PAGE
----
When Capehart quoted part of my column to Biden, a section in which I questioned “whether he and his campaign consider it too risky to put Biden in front of black folks who may have a particular image of him as a sidekick to their beloved Obama,” the former vice president dismissed me out of hand. “He doesn’t know what he’s talking about,” he said, suggesting that “maybe he should come with me” when he goes to speak in black communities. (I’m in communication with the Biden campaign about that invitation.) Arguably, Biden is behaving as though he has the black vote wrapped up.
Waller, an Army National Guard veteran, may be a Biden supporter now. But he is no sycophant. He is still open to the field, especially Harris — “I think that she’s part of the answer for the future” — and is waiting to hear more from Biden. It doesn’t appear that the pastor will be impressed merely by the former vice president’s comfort in black crowds, either. Nor should he be.
“What he would have to show me is a real commitment to addressing concerns that I, and the constituency that I represent, have,” Waller said, noting that he ministers to a congregation of about 14,000 people at two separate campuses every Sunday. Does that mean Biden doing the typical front-pew politician act, something he brought up with Capehart?
“I don’t do the politician-in-the-pulpit thing that a lot of black churches do,” Waller said. (Thus far, he said, the Biden campaign has not reached out to him or his church.) “That means I’m expecting that if he comes to Philadelphia, I’m going to be at the table, and I expect him to show me that he takes seriously the concerns of black communities.”
And what would that look like? “That he’s had some real concern about black communities beyond prison reform because, you know, justice reform is one of the hot topic items. I think that too many people think that that is the ‘black issue.’ I’m wanting to see that he’s going to put people in his administration that look like us. More about public education. How he’s going to untangle North Korea, Russia, Iran. I’m involved in a foreign mission, so I travel abroad — and as former military, I have a lot of concerns about our foreign policy now.”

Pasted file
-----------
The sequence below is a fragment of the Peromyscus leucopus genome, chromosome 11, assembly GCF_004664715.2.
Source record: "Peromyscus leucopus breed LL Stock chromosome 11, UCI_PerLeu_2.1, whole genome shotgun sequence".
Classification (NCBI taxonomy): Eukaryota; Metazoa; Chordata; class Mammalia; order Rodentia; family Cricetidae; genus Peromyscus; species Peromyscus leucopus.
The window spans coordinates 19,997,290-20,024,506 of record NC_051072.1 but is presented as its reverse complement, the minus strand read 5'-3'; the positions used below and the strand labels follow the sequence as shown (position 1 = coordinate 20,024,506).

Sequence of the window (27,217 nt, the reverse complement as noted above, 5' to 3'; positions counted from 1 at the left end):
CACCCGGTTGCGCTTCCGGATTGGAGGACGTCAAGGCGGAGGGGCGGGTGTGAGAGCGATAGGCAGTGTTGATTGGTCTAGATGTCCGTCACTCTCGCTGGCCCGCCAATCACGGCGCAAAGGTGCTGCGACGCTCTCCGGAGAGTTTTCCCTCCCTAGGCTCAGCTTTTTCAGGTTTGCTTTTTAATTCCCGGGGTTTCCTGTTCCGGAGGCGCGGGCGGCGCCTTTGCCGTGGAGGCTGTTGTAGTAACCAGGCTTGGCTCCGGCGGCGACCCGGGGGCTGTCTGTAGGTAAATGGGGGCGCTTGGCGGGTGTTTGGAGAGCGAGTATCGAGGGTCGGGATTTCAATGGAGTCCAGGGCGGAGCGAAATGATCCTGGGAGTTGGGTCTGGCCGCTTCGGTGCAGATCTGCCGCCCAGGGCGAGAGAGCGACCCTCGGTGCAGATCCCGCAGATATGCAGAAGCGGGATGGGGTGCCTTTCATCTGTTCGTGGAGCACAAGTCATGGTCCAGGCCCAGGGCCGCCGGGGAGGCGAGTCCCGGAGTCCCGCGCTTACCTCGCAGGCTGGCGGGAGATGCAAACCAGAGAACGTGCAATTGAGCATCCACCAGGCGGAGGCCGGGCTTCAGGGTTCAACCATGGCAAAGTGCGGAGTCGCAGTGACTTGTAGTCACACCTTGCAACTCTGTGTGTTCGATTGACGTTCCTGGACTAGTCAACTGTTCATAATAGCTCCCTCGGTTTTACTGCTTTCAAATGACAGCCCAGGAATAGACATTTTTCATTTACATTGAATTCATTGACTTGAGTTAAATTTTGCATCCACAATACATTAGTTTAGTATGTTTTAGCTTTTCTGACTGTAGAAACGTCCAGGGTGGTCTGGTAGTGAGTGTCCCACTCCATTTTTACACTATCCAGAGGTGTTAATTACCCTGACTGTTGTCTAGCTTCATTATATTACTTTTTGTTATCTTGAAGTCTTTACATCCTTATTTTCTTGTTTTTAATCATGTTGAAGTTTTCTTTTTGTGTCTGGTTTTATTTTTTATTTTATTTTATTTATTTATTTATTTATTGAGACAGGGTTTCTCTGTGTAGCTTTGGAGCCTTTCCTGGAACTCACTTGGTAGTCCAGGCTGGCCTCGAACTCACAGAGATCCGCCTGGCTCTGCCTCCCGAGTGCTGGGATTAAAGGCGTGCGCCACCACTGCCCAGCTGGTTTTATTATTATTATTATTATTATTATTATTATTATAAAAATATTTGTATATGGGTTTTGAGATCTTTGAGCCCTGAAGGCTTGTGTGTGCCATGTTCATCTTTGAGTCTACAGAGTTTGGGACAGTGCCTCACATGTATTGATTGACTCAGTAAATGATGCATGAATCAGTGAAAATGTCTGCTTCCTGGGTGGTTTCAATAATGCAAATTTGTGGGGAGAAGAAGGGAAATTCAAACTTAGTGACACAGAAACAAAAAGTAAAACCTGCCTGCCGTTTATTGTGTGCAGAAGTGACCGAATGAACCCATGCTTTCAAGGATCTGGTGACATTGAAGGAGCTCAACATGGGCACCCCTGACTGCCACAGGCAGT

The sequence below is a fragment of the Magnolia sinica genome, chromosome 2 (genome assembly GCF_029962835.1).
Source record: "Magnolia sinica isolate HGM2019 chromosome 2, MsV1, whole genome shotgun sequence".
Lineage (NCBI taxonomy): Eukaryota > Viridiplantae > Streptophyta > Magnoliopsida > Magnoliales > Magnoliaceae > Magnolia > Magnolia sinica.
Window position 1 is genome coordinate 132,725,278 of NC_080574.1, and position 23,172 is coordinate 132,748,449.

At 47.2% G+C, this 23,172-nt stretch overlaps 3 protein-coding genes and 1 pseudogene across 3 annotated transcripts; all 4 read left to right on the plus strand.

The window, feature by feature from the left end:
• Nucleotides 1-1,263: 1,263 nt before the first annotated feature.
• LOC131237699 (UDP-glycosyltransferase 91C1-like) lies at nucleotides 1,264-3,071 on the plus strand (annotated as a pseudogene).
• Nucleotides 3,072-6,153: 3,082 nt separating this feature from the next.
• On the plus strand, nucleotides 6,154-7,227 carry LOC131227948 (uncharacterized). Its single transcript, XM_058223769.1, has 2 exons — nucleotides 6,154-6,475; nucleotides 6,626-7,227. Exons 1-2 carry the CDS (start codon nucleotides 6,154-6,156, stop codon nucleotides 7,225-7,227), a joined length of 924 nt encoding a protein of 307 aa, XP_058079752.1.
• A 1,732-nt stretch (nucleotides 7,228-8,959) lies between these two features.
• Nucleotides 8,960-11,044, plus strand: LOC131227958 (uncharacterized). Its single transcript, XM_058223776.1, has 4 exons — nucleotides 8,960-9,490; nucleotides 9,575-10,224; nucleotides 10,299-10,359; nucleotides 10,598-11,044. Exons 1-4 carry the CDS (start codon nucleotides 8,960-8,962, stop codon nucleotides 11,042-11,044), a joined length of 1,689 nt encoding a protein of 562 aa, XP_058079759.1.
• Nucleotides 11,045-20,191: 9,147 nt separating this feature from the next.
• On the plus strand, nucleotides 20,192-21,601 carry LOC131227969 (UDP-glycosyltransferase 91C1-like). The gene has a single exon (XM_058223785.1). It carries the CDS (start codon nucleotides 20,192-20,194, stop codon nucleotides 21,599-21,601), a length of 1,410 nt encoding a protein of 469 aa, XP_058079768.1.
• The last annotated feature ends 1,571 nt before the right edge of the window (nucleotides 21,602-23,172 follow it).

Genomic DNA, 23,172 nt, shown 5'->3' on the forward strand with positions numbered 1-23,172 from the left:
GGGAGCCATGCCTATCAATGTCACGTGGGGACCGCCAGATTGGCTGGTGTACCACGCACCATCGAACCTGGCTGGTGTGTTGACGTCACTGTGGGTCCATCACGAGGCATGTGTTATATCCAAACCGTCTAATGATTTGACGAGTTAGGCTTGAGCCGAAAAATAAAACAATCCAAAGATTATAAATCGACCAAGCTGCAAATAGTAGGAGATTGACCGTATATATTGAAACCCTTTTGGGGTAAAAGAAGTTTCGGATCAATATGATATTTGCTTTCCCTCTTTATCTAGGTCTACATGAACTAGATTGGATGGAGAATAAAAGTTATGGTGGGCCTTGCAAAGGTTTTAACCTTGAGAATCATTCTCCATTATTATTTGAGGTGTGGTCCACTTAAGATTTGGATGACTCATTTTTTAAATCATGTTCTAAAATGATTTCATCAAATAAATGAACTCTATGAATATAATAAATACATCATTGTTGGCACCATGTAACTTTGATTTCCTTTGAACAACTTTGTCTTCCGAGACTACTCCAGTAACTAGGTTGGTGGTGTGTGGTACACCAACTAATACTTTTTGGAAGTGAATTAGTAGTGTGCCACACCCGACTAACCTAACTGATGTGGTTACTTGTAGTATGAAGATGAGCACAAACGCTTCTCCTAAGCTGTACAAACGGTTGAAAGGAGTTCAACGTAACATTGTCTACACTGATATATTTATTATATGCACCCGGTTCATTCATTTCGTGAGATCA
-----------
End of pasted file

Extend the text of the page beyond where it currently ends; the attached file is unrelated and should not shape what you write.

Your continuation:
I tell Waller that he seems to have a lot of questions about a candidate he has regarded as a set of “old comfortable shoes” to slip back into. If Biden has a considerable amount of black support now, what does he need to truly earn it and secure it?
“Number one, is he’s got to be more thoughtful in his public demeanor. He’s got to slow down and start thinking about what he’s saying,” Waller said.
“Number two,” he added without much of a breath, “he’s got to start putting ink to paper and commitments around how he’s going to staff and fill his administration with new faces and people who represent the black community. Joe, you got us right now, but you need now to show us how we’re going to be a part of your administration.”
“Diversity” and “inclusion” make for good buzzwords, Waller said, but he needs more action. “I’m wanting to see the people, the personnel, and specific policies that are going to impact our community. And I’m wanting to hear him begin to say that.”
Tonight’s debate seems like as good a time as any to get start making this a habit.